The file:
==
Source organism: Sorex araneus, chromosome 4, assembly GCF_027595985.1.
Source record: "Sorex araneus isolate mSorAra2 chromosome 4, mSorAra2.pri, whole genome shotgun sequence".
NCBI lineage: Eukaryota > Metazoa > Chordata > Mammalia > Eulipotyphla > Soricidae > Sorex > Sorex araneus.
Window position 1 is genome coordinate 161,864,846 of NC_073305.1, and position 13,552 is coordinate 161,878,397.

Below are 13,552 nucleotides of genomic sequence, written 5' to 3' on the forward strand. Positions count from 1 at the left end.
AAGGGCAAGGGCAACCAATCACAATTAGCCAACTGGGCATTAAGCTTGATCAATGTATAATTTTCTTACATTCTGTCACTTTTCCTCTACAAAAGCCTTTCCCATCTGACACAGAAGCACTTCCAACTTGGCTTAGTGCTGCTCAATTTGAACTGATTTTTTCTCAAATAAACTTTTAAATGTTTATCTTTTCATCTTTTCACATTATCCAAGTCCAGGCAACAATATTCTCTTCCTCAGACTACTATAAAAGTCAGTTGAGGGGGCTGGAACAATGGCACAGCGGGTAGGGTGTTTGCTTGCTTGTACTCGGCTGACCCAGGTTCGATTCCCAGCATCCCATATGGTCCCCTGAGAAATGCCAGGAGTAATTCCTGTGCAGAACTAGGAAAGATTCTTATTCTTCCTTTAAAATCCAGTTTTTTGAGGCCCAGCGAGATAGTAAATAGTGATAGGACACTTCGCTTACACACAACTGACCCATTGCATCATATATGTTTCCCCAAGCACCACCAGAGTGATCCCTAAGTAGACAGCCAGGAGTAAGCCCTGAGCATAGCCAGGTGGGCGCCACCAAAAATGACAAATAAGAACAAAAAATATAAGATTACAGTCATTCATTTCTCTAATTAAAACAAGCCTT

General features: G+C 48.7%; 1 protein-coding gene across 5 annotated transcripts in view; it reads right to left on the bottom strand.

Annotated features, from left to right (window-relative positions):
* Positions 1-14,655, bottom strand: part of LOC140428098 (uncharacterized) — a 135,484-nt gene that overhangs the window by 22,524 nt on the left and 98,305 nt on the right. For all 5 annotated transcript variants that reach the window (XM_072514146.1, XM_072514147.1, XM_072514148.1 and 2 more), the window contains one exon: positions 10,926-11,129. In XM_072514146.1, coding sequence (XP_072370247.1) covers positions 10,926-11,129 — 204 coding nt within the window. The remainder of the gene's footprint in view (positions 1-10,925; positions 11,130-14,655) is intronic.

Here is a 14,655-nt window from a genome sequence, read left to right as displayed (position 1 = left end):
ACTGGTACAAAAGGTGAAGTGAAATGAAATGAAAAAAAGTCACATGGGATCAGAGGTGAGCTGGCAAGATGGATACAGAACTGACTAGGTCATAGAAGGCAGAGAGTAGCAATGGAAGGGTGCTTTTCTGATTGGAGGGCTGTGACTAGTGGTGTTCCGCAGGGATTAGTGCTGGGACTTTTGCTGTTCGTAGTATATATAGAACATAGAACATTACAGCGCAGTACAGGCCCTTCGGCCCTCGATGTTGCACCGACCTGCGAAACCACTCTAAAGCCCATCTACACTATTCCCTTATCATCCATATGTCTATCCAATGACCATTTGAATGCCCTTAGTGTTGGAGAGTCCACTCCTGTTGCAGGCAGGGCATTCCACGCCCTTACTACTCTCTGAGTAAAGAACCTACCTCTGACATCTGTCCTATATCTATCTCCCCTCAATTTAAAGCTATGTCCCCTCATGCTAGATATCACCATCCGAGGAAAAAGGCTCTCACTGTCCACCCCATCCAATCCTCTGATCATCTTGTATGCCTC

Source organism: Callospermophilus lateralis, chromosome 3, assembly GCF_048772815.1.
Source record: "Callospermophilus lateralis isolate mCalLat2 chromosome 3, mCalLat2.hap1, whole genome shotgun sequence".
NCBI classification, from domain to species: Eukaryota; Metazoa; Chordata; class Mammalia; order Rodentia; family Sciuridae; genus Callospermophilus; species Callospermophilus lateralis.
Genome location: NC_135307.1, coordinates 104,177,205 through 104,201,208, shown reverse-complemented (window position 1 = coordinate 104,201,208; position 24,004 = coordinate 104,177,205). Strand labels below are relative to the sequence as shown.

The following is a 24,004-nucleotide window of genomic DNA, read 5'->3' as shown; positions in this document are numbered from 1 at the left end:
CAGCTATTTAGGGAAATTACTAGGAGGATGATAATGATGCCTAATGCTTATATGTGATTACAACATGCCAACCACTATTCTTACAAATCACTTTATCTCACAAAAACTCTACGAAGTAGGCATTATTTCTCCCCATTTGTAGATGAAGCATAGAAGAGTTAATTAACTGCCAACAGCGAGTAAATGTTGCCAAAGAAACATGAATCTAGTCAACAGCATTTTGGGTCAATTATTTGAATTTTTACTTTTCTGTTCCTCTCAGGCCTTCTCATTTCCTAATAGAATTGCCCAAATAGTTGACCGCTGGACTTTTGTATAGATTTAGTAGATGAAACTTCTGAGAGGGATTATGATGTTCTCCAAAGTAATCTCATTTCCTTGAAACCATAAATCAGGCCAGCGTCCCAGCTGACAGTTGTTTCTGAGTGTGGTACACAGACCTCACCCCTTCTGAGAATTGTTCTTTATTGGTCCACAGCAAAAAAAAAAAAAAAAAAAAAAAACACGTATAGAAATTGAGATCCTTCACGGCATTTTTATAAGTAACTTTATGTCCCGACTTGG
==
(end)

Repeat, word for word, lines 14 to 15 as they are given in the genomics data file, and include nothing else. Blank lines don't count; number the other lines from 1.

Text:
NCBI classification, from domain to species: Eukaryota; Metazoa; Chordata; class Mammalia; order Rodentia; family Sciuridae; genus Callospermophilus; species Callospermophilus lateralis.
Genome location: NC_135307.1, coordinates 104,177,205 through 104,201,208, shown reverse-complemented (window position 1 = coordinate 104,201,208; position 24,004 = coordinate 104,177,205). Strand labels below are relative to the sequence as shown.